A TGA review has found little evidence to support the efficacy and safety of over-the-counter-codeine.
The independent review of the literature carried out by researchers from the George Institute was commissioned to help the government make an impending decision on whether OTC should be rescheduled.
It found there was evidence to suggest that combination codeine medicines – with paracetamol or NSAID and or caffeine — provided significantly greater pain relief compared with placebo.
“In single dose trials combination medicines provided clinically significant pain relief for the immediate term however these effects appear to decline in the short term (between 4-6 hours after a single dose)” the review stated.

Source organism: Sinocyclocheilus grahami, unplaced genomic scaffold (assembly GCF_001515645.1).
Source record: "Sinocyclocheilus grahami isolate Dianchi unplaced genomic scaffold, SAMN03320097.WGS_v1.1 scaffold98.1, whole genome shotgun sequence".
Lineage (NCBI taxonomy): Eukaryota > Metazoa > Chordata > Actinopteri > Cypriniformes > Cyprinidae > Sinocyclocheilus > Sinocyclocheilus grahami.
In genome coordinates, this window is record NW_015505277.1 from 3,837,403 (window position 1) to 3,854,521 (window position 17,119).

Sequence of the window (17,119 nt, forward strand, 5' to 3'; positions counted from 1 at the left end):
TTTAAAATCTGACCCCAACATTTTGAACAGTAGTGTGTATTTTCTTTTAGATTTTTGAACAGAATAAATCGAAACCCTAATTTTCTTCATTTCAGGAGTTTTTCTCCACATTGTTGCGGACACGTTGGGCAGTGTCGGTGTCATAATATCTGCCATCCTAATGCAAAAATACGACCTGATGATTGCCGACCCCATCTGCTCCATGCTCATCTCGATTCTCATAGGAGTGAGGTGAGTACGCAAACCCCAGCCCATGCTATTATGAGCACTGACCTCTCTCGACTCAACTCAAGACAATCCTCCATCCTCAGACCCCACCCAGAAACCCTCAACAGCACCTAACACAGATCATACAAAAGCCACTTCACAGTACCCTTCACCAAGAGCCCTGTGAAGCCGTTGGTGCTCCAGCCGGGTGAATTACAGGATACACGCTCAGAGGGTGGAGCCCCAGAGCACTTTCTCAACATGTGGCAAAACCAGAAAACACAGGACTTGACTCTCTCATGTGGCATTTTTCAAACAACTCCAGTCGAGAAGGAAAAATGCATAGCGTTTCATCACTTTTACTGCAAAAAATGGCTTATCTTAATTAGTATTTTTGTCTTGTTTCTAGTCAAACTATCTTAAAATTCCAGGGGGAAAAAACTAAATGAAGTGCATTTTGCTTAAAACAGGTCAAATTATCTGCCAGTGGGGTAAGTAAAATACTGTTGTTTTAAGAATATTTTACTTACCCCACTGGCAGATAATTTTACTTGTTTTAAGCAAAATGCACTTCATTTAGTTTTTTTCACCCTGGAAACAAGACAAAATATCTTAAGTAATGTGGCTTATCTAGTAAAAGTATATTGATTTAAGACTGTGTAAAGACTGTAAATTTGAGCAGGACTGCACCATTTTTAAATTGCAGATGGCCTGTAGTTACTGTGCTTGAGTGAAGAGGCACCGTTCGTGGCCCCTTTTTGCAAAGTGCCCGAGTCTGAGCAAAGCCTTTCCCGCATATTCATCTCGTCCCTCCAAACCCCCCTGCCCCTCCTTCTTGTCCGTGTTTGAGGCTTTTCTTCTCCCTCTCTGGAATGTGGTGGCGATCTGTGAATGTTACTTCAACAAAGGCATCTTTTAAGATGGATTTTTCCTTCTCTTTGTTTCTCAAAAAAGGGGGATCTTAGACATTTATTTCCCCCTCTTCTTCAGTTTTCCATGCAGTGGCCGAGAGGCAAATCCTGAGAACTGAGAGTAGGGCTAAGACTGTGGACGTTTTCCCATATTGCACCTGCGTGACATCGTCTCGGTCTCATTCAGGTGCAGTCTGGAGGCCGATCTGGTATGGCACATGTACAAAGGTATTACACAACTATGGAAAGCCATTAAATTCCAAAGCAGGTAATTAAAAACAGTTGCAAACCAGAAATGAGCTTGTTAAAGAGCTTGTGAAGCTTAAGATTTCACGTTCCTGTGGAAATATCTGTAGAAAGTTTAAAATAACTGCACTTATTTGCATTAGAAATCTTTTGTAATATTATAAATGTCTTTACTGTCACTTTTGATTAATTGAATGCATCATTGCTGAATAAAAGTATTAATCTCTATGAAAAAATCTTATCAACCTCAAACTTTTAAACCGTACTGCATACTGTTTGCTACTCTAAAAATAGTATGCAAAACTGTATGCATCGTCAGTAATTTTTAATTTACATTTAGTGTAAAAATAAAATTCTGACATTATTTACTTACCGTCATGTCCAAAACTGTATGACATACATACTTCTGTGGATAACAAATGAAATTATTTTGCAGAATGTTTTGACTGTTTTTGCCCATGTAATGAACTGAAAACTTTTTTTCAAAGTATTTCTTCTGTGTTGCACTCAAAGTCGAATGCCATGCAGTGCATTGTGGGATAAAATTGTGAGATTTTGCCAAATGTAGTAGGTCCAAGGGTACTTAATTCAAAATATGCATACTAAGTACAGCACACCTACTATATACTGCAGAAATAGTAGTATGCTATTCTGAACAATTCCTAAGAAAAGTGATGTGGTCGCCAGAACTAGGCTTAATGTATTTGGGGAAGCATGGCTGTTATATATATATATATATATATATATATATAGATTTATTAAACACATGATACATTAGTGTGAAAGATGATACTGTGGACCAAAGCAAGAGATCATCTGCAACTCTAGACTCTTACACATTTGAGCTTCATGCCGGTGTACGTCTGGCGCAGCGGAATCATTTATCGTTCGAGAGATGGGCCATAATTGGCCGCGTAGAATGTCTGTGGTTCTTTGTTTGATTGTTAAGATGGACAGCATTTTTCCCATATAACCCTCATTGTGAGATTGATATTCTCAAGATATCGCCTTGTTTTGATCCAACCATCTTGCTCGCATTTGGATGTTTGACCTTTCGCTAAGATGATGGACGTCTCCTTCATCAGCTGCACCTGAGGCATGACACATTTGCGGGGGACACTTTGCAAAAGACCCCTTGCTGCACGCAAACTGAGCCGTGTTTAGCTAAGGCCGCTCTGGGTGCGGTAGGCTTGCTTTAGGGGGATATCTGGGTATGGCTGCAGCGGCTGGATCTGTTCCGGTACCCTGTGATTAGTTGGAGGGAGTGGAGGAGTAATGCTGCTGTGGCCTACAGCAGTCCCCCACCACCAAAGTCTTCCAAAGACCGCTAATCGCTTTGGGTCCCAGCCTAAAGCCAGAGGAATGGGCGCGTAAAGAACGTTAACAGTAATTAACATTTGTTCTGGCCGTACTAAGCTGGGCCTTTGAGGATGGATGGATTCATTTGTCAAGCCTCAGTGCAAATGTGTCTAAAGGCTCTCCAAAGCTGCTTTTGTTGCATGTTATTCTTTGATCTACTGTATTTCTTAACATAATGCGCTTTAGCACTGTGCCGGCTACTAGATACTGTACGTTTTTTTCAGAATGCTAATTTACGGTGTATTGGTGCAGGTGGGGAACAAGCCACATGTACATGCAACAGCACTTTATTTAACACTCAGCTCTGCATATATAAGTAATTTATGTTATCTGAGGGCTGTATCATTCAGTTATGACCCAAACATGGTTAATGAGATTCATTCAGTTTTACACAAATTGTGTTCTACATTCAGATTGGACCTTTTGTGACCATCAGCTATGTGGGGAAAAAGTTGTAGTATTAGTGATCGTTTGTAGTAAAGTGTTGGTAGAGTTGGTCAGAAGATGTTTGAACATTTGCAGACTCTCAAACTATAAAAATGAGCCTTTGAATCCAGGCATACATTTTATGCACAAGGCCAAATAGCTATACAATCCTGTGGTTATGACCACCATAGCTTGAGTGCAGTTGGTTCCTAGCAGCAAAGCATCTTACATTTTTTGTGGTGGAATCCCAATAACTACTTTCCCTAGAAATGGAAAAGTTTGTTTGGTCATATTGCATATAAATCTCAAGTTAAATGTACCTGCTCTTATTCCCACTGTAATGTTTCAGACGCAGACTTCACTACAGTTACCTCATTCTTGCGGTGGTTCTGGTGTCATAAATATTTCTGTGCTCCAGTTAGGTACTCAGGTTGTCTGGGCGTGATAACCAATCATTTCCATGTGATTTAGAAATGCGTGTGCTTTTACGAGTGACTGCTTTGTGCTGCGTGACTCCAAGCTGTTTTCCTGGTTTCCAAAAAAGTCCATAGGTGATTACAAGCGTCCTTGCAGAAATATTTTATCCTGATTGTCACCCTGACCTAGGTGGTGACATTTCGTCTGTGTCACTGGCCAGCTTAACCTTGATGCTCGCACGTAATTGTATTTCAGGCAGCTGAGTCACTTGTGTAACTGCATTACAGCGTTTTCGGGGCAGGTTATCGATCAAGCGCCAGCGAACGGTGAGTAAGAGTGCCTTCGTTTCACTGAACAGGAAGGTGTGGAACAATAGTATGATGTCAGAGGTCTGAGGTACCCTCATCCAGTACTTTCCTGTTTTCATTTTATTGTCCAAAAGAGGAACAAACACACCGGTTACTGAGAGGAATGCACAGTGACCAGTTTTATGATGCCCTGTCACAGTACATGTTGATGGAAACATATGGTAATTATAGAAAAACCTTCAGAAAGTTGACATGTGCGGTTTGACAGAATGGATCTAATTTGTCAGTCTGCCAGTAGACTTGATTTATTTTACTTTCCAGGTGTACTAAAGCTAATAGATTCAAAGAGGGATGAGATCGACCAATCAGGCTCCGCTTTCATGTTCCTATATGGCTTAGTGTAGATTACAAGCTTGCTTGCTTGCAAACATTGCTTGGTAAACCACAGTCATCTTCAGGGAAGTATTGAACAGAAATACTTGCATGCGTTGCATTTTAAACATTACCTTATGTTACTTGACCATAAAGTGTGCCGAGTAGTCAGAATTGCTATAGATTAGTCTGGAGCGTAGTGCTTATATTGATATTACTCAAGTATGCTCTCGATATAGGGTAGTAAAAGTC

However none of the studies reported on efficacy outcomes beyond 12 hours making it difficult to extrapolate efficacy outcomes beyond the ‘intermediate’ term.
The review authors said it was also surprising that there were no eligible placebo controlled trials evaluating codeine combination medicines for headache or back pain “despite evidence to suggest these conditions are among the most common reasons for use and misuse of combination codeine medicines”.
The review also found limited data on adverse events outcomes, however nausea, tiredness, dizziness and GI upset were higher in treatment groups compared to placebo.
“Evidence on long term outcomes is lacking and it is not possible to determine prevalence of abuse/dependency based on the RCTS included,” it said.
The review analysed data from 14 placebo-controlled randomised controlled trials.